Image from Lonegan campaign ad
Republican U.S. Senate candidate Steve Lonegan appears in a campaign video criticizing Democratic U.S. Senate candidate Cory Booker.
There once was a time, in our Mad Men culture, when gays and guys were deemed to be different species. Gays were womanly and weird; guys were manly and normal.
But now comes Steve Lonegan, the born-to-lose conservative candidate in the New Jersey Senate race, to inform us that it's still circa 1960, that the old stereotypical demarcations remain in force, that gays are gays and guys are guys and never the twain shall meet. As Johnny Carson used to say, "This I did not know!"
Forget the war clouds for a moment (they'll be hovering for awhile anyway), and check out the snore-worthy contest that concludes on Oct. 16 when Lonegan morphs into roadkill. Democrat Cory Booker will become the sole elected African-American in the Senate chamber, and Lonegan will demonstrate yet again that a fringe Republican has zero chance of being elected statewide in blue-leaning Jersey.
The race has been largely substance-free, which perhaps explains why the late-summer spat about Booker's sexuality has garnered so much attention. But this episode has actually been quite instructive. Once again, the reactionary utterings of a right-wing Senate candidate have undercut the GOP's attempts to craft a more inclusive national image.
It all began with an August profile of Booker in The Washington Post. Early in the piece, while addressing old rumors that he might be gay, Booker (who's 42 and single, thus rumor-worthy) said: "And people who think I'm gay, some part of me thinks it's wonderful. Because I want to challenge people on their homophobia. I love seeing on Twitter when someone says I'm gay, and I say, 'So what does it matter if I am? So be it. I hope you are not voting for me because you are making the presumption that I’m straight.'"
Booker's remarks were totally in sync with today's centrist American zeitgeist - on the issue of whether he's gay or straight, who cares? - but somehow, inexplicably, Lonegan smelled an opportunity.
An opportunity to paint himself as the He-Man candidate.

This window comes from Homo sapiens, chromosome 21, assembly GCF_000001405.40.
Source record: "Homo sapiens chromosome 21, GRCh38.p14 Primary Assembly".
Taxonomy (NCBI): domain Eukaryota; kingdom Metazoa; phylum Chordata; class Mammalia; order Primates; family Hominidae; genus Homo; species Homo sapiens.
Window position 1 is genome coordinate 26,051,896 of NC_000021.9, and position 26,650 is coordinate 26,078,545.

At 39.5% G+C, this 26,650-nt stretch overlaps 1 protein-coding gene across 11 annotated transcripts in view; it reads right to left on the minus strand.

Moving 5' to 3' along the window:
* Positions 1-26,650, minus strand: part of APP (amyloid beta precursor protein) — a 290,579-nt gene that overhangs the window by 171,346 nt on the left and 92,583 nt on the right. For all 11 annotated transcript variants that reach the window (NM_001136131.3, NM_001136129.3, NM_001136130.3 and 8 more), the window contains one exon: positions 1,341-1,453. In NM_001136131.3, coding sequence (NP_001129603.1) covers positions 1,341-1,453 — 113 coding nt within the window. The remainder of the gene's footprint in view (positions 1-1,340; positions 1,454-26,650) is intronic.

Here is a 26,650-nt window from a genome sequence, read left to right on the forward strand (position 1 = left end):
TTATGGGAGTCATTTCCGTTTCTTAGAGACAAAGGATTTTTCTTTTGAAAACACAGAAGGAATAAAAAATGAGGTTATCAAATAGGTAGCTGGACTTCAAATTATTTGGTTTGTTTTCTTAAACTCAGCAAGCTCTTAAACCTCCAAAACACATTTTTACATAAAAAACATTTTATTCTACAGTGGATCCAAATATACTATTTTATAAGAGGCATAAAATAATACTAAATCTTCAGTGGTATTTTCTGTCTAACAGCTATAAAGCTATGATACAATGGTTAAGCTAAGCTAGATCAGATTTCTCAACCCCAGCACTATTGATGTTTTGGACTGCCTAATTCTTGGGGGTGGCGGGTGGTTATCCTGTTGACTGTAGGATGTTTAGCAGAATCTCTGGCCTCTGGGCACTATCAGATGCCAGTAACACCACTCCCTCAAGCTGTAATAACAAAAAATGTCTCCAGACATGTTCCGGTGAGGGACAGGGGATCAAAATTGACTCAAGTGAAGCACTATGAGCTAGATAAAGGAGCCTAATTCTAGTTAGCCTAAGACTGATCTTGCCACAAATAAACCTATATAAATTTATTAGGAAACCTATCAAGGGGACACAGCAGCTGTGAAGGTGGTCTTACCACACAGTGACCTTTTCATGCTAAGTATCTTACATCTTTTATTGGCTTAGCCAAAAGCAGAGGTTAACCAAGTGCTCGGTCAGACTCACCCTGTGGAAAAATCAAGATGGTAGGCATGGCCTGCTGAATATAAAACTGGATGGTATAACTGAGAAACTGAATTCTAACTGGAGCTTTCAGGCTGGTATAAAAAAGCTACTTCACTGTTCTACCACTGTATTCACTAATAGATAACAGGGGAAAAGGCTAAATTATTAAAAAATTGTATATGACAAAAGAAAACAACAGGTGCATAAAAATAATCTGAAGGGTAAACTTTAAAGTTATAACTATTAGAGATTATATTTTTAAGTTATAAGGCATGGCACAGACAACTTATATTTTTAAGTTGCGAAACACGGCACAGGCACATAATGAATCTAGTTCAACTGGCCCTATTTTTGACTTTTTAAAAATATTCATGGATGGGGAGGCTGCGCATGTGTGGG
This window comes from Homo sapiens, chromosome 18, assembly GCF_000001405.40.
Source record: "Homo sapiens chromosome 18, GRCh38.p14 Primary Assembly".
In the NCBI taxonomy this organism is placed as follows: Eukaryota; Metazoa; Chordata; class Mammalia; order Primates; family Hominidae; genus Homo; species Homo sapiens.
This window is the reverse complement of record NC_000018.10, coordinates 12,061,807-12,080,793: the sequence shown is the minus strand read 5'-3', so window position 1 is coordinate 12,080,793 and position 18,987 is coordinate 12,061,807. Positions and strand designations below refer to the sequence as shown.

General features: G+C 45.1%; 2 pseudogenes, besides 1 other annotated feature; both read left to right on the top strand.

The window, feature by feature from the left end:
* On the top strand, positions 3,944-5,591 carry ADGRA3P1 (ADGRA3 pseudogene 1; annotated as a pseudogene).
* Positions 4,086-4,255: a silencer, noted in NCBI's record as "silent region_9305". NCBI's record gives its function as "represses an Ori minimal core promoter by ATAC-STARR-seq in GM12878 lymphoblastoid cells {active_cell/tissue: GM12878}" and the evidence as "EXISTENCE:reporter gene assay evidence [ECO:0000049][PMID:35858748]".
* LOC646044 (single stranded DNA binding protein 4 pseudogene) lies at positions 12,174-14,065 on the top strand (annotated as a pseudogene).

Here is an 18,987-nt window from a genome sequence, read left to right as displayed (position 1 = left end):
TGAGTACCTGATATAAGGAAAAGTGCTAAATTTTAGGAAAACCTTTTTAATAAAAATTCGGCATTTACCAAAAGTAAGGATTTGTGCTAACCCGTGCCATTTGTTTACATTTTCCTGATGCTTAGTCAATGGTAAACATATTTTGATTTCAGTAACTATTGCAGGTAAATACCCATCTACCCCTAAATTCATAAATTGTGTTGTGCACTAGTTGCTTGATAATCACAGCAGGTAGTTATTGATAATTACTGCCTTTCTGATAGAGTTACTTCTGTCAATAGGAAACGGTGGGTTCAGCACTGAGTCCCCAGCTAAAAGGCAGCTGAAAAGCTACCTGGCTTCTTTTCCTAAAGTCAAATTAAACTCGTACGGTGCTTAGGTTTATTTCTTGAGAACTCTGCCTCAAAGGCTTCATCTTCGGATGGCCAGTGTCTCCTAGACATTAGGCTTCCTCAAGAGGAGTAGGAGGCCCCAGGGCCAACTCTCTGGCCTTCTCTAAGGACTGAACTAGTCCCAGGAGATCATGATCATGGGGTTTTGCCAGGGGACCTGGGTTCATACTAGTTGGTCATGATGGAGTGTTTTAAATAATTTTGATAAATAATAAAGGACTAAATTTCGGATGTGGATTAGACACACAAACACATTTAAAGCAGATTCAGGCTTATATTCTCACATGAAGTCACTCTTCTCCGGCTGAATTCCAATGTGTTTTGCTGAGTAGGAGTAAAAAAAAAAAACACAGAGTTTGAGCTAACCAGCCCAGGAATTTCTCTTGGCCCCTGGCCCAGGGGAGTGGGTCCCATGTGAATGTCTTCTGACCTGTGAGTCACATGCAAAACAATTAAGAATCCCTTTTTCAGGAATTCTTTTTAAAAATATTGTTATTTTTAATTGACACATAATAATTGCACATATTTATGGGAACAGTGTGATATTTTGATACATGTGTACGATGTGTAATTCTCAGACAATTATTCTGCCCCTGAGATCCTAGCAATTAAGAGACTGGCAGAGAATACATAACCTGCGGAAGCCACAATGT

In the friendly confines of Newsmax, the conservative website, Lonegan shared his thoughts about Booker's remarks: "It's kind of weird. As a guy, I personally like being a guy. I don't know if you saw the stories last year. They've been out for quite a bit about how he likes to go out at three o'clock in the morning for a manicure and a pedicure. I don't like going out in the middle of the night, or any time of the day, for a manicure and pedicure. It was described as his peculiar fetish. I have a more peculiar fetish. I like a good Scotch and a cigar. That's my fetish but we'll just compare the two."
I personally like being a guy...as opposed to what he called "acting ambiguous."
A real man has a Scotch and cigar; a girly man has a manicure.
(Lonegan was referring to a 2012 magazine story, where Booker was quoted as saying: "I had an ex-girlfriend who ruined me in terms of my macho ex-football player self. She turned me on to mani-pedis....It's this guilty pleasure I have.")
Naturally, Lonegan's reactionary outburst has been a political boon for Booker. How awesome it must be to have an opponent who's so out of step with the mainstream. The Washington Post-ABC News poll says that 58 percent of Americans, and 81 percent of those under age 30, now support gay marriage - vivid evidence of a 'tude revolution. The gay-guy dichotomy is passe.
Booker duly slam-dunked Lonegan in response (albeit with rhetorical overkill): "It's just disheartening to hear somebody, in this day and age, in the United States of America, say basically...that gay men are not men, they're not guys. It's shocking to one's conscience in this country, where we believe that the content of one's character, the courage in one's heart, the strength of one's sense of purpose, the love that one has for others and their service, is what defines them. And instead he's challenging the masculinity of millions of Americans."
Booker is basically getting a free ride in this Senate race. Some skeptics have long contended that he's too close to Wall Street, but Lonegan, as a former state director of a Koch brothers front group, is the least credible guy to raise that issue. Instead, he's doing what ideologues do best - ceding the middle ground. And, much like washout Senate candidates Christine O'Donnell, Sharron Angle, Todd Akin, and Richard Mourdock, he's discomfiting a national party that desperately needs that middle ground.
Last winter, GOP chairman Reince Priebus said the party can't succeed nationally unless it becomes more tolerant and inclusive. He specifically addressed the challenge of wooing gay people: "I think it's about being decent. I think it's about dignity and respect - that nobody deserves to have their dignity diminished, or people don’t deserve to be disrespected." Lonegan, in thrall to his guyness, never got the memo.